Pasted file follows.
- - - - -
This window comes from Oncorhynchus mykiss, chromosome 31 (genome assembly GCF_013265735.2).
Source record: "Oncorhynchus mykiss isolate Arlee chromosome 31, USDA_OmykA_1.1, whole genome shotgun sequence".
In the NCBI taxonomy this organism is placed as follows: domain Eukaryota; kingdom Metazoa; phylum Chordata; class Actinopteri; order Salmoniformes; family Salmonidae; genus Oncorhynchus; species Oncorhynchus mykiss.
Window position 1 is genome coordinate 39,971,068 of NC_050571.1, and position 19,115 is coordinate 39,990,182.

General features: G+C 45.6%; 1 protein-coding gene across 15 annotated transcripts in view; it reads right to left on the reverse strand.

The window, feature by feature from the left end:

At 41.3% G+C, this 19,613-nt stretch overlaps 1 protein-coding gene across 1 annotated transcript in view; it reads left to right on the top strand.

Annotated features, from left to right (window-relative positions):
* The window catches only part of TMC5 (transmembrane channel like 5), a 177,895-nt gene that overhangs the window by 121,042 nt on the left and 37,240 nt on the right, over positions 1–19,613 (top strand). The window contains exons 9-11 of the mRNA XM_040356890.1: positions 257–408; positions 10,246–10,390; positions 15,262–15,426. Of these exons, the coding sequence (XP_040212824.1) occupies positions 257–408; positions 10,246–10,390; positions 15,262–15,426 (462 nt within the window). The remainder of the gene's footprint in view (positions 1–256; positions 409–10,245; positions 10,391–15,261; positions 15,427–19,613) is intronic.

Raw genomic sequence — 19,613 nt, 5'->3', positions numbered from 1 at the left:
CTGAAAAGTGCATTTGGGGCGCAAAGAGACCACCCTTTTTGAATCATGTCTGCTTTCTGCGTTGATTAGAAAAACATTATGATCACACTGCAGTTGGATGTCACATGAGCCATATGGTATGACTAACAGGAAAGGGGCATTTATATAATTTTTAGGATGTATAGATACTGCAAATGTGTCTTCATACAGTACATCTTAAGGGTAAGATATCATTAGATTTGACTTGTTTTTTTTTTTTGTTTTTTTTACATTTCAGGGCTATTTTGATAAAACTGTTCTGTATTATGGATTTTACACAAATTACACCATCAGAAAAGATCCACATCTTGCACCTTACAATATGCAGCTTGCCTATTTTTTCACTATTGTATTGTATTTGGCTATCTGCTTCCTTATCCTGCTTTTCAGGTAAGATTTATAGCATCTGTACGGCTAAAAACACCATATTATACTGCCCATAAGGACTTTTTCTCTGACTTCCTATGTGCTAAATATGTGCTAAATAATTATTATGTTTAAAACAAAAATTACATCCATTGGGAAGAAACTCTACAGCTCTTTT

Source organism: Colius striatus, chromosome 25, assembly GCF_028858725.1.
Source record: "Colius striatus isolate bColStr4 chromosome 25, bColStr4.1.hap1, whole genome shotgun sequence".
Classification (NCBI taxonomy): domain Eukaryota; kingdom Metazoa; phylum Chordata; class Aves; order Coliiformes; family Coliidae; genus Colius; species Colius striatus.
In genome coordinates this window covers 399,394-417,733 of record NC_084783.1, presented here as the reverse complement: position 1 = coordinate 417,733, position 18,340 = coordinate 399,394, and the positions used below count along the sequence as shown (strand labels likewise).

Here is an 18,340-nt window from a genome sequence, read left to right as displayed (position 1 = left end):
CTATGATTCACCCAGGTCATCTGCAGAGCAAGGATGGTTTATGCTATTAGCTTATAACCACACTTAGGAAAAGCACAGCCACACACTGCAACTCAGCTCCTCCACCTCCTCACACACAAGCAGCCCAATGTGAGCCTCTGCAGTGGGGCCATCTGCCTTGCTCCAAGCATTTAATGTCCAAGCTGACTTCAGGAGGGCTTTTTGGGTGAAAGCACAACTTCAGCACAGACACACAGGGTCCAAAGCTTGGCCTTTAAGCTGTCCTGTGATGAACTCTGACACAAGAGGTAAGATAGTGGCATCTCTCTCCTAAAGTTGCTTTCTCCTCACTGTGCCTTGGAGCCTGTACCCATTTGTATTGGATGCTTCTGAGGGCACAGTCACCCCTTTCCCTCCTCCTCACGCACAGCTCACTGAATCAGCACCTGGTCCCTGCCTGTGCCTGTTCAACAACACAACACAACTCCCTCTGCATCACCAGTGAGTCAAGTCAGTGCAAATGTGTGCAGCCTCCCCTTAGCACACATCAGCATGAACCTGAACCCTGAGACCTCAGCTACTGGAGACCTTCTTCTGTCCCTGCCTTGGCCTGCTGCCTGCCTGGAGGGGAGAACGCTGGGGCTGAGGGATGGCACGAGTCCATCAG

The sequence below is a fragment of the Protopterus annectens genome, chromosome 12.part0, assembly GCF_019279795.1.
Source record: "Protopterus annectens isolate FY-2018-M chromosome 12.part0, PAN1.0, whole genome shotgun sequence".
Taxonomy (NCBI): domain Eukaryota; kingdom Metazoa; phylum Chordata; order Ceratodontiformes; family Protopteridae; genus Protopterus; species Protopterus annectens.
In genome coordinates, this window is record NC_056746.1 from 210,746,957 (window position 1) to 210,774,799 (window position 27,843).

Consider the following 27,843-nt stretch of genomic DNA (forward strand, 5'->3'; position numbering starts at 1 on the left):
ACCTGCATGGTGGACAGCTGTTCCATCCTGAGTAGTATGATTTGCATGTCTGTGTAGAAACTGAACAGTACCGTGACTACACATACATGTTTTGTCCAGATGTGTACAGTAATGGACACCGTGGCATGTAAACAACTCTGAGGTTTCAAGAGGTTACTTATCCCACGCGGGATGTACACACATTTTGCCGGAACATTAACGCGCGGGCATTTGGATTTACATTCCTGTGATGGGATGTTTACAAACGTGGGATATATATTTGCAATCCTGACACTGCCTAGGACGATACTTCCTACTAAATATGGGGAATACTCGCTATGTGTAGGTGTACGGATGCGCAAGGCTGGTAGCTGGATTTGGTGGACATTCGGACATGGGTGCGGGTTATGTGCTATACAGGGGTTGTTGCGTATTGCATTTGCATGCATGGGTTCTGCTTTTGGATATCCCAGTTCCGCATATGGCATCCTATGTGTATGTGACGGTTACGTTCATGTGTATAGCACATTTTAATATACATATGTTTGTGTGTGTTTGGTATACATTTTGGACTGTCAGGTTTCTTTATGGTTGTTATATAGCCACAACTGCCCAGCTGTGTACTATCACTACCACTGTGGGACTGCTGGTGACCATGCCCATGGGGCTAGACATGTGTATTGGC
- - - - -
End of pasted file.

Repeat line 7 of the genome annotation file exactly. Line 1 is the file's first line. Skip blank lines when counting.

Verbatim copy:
At 41.3% G+C, this 19,613-nt stretch overlaps 1 protein-coding gene across 1 annotated transcript in view; it reads left to right on the top strand.